This is a breakdown by source of the yearly CO2 emissions from human activities and processes expressed in gigatonnes. It is critical to know and track the sources of human CO2 emissions in order to understand their individual impacts on climate change.
The sources of human CO2 emissions are
Fossil fuel CO2 emissions from the combustion of coal, oil and gas are emitted by processes in electricity generation, transport, industry, and the building sector. All processes can be linked to human activities. Examples include driving cars with combustion engines burning diesel or gas, or electric cars charged by electricity from a power plant that burns coal. To have a better picture of the human CO2 emissions linked to human activities, we are working on further trackable breakdowns.
Fossil CO2 emissions from other processes include sources like cement manufacturing and production of chemicals and fertilizers. Cement also has an absorption factor highlighted in the absorption breakdown chart.
Human civilization emits CO2 by changing and managing its land. Those emissions come, for example, from deforestation, logging, forest degradation, harvest activities and shifting agriculture cultivation. Land-use change also absorbs considerable amounts of CO2, which is shown in the absorption breakdown chart. Land-use change emits more than it absorbs, so the net effect is still emissions, but less than for coal, oil and gas.Wikipedia: Greenhouse Gas Emissions
CO2 emissions are expressed in the total weight in gigatonnes.Wikipedia: Gigatonne
Until the early 1900s, coal was the foremost fossil fuel, contributing to a steady rise in CO2 emissions. From 1910 to 1950, the use of coal didn’t really increase, with declines during the two world wars and the Great Depression. After 1950, coal use grew steadily once more until the 2000-2011 period, when the rapid development of China caused a major increase in CO2 emissions from coal combustion. The USA and Europe started reducing coal combustion around 2008. In the last ten years there has been no overall increase in coal use, but CO2 emissions from coal combustion are still very high.
After the Second World War came a quick growth in oil use that ended with the Arab oil embargo (1973) and the Iranian revolution (1979). Since then, the use of oil – and CO2 emissions from oil combustion – have grown steadily and are still very high.
Emissions from gas combustion have always been lower than those of coal and oil. They have been growing steadily since the 1960s and are still growing fast. Worldwide gas combustion produces almost the same amount of energy as oil and coal, but it emits less CO2, which is why many countries focus on first reducing coal and oil by switching to gas. Despite the lower emissions compared to other fossil fuels, gas combustion is still a major driver of climate change.
Land-use change emissions are very high and relatively steady. This chart shows the gross CO2 emissions due to anthropogenic land-use. Land-use change also absorbs significant amounts of CO2 from the atmosphere. The net effect is around 3 gigatonnes and is in a reducing trend. The significant peak of land CO2 emissions in 1997 is from Indonesian forest fires due to changes in land use.Global Carbon Project: Global Carbon Budget Presentation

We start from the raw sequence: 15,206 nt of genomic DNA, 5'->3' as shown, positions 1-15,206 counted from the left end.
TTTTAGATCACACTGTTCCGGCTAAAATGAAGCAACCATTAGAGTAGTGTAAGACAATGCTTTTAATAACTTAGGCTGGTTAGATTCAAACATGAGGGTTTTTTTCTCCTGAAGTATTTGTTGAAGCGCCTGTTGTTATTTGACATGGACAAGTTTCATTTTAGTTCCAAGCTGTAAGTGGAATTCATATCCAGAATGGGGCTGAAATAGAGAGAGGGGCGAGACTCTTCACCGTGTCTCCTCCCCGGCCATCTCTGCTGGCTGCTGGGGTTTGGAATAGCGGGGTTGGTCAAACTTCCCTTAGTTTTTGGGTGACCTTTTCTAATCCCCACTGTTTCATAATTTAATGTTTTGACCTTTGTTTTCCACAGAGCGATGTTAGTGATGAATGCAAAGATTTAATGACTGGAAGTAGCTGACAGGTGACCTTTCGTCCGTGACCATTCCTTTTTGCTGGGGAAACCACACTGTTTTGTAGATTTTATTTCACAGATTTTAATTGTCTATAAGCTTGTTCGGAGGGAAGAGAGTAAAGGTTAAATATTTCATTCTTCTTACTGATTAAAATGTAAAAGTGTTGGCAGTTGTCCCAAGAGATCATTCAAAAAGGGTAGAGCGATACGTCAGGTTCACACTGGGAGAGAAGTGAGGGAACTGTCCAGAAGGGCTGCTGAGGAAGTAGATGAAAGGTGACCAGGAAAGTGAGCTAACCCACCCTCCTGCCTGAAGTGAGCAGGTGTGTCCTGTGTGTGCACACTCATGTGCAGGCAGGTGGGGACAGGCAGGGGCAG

The Global Carbon Project data for human emissions is the sum of the fossil CO2 emissions plus land-use change emissions. All values for 2022 are projections.
The fossil data is based on four main datasets containing global and national CO2 emissions. They estimate an uncertainty in global fossil CO2 emissions of ±5%.
Land-use change emissions are based on three bookkeeping models, and these models also estimate the land-use change absorption. There are large uncertainties in the land-use values before 1960.
Global Carbon Budget 2022Credits: Friedlingstein et al (2022) - full reference below**Update cycle: yearlyDelay: ~9 months after end of yearReference: ** Global Carbon Budget 2022, by Pierre Friedlingstein, Michael O'Sullivan, Matthew W. Jones, Robbie M. Andrew, Luke Gregor, Judith Hauck, Corinne Le Quéré, Ingrid T. Luijkx, Are Olsen, Glen P. Peters, Wouter Peters, Julia Pongratz, Clemens Schwingshackl, Stephen Sitch, Josep G. Canadell, Philippe Ciais, Robert B. Jackson, Simone R. Alin, Ramdane Alkama, Almut Arneth, Vivek K. Arora, Nicholas R. Bates, Meike Becker, Nicolas Bellouin, Henry C. Bittig, Laurent Bopp, Frédéric Chevallier, Louise P. Chini, Margot Cronin, Wiley Evans, Stefanie Falk, Richard A. Feely, Thomas Gasser, Marion Gehlen, Thanos Gkritzalis, Lucas Gloege, Giacomo Grassi, Nicolas Gruber, Özgür Gürses, Ian Harris, Matthew Hefner, Richard A. Houghton, George C. Hurtt, Yosuke Iida, Tatiana Ilyina, Atul K. Jain, Annika Jersild, Koji Kadono, Etsushi Kato, Daniel Kennedy, Kees Klein Goldewijk, Jürgen Knauer, Jan Ivar Korsbakken, Peter Landschützer, Nathalie Lefèvre, Keith Lindsay, Junjie Liu, Zhu Liu, Gregg Marland, Nicolas Mayot, Matthew J. McGrath, Nicolas Metzl, Natalie M. Monacci, David R. Munro, Shin-Ichiro Nakaoka, Yosuke Niwa, Kevin O'Brien, Tsuneo Ono, Paul I. Palmer, Naiqing Pan, Denis Pierrot, Katie Pocock, Benjamin Poulter, Laure Resplandy, Eddy Robertson, Christian Rödenbeck, Carmen Rodriguez, Thais M. Rosan, Jörg Schwinger, Roland Séférian, Jamie D. Shutler, Ingunn Skjelvan, Tobias Steinhoff, Qing Sun, Adrienne J. Sutton, Colm Sweeney, Shintaro Takao, Toste Tanhua, Pieter P. Tans, Xiangjun Tian, Hanqin Tian, Bronte Tilbrook, Hiroyuki Tsujino, Francesco Tubiello, Guido R. van der Werf, Anthony P. Walker, Rik Wanninkhof, Chris Whitehead, Anna Willstrand Wranne, Rebecca Wright,Wenping Yuan, Chao Yue, Xu Yue, Sönke Zaehle, Jiye Zeng, and Bo Zheng (2022), Earth System Science Data, 14, 4811–4900, 2022, DOI: 10.5194/essd-14-4811-2022.